Florida’s personal injury protection automobile insurance system has long been controversial, rife with fraud and subject to legislative attempts to rein it in. Colodny, Fass, Talenfeld, Karlinsky, Abate & Webb is credited with helping expose PIP fraud.
The Fort Lauderdale firm, representing United Automobile Insurance Co., defeated a putative statewide class action brought by chiropractors by successfully establishing their filings were fraudulent and claims meritless. A Miami-Dade circuit judge denied class certification in August and admonished the chiropractors and their lawyers for failing to obtain evidence to support their claims.
The Chiropractic Center of Miramar claimed the insurance company wrongfully denied payment of PIP benefits to chiropractors.
Under Florida’s PIP system, insurance companies are required to pay up to $10,000 per person for medical treatment, regardless of who was at fault.
After the case dragged on since 2002 with virtually no progress, Colodny Fass managing litigation shareholder Maria Elena Abate, partner Amy Koltnow and associate Abidemi Oladipo pushed for an evidentiary hearing that led to the judge’s decision.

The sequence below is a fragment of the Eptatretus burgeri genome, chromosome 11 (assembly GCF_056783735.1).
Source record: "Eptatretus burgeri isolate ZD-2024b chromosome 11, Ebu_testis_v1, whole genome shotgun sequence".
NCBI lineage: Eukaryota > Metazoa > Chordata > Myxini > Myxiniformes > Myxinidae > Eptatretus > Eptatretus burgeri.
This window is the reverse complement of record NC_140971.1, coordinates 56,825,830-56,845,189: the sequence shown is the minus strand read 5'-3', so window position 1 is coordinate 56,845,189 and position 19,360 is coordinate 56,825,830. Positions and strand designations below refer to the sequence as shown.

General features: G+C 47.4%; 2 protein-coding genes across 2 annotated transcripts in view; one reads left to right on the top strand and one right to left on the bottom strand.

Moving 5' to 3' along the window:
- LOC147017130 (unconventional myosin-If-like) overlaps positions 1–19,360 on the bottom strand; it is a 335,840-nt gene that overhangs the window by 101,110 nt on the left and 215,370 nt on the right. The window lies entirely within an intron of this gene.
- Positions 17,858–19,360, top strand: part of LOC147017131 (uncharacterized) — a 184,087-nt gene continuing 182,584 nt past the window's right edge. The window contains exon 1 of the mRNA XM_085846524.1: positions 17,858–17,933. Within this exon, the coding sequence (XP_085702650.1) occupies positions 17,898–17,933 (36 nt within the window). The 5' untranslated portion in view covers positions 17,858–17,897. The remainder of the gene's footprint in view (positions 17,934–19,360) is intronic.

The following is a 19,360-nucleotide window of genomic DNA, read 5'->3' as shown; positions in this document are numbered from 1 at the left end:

In denying class certification in May, the judge held the chiropractic center did not move for certification until nine years after the complaint was filed and made no attempt to identify other class members. The judge also held the claims for PIP benefits can’t be resolved by a class action since decisions on whether provided medical services were reasonable and necessary must be made individually.
In another significant victory, the firm, representing Olympus Insurance Co., won summary judgment in a case that is likely to help other insurers defeat costly sinkhole coverage claims.
At issue in the case was the meaning of the phrase “structural damage to the building.” A Polk circuit judge held the phrase meant damage to the load-bearing parts and material that ensure a building’s stability. That trounced opposing counsel’s contention that any type of damage to a building obligates the insurance carrier to conduct testing to rule out the existence of sinkhole activity.
“Even with the passage of comprehensive sinkhole legislation in 2011, insureds’ lawyers continued to argue that any damage or crack in the building—no matter how slight—meant there was coverage for a sinkhole loss, and many carriers were reluctant to challenge this argument,” Koltnow said. She said the Polk ruling and other recent ones have changed that.
Colodny Fass has two litigation partners and five associates.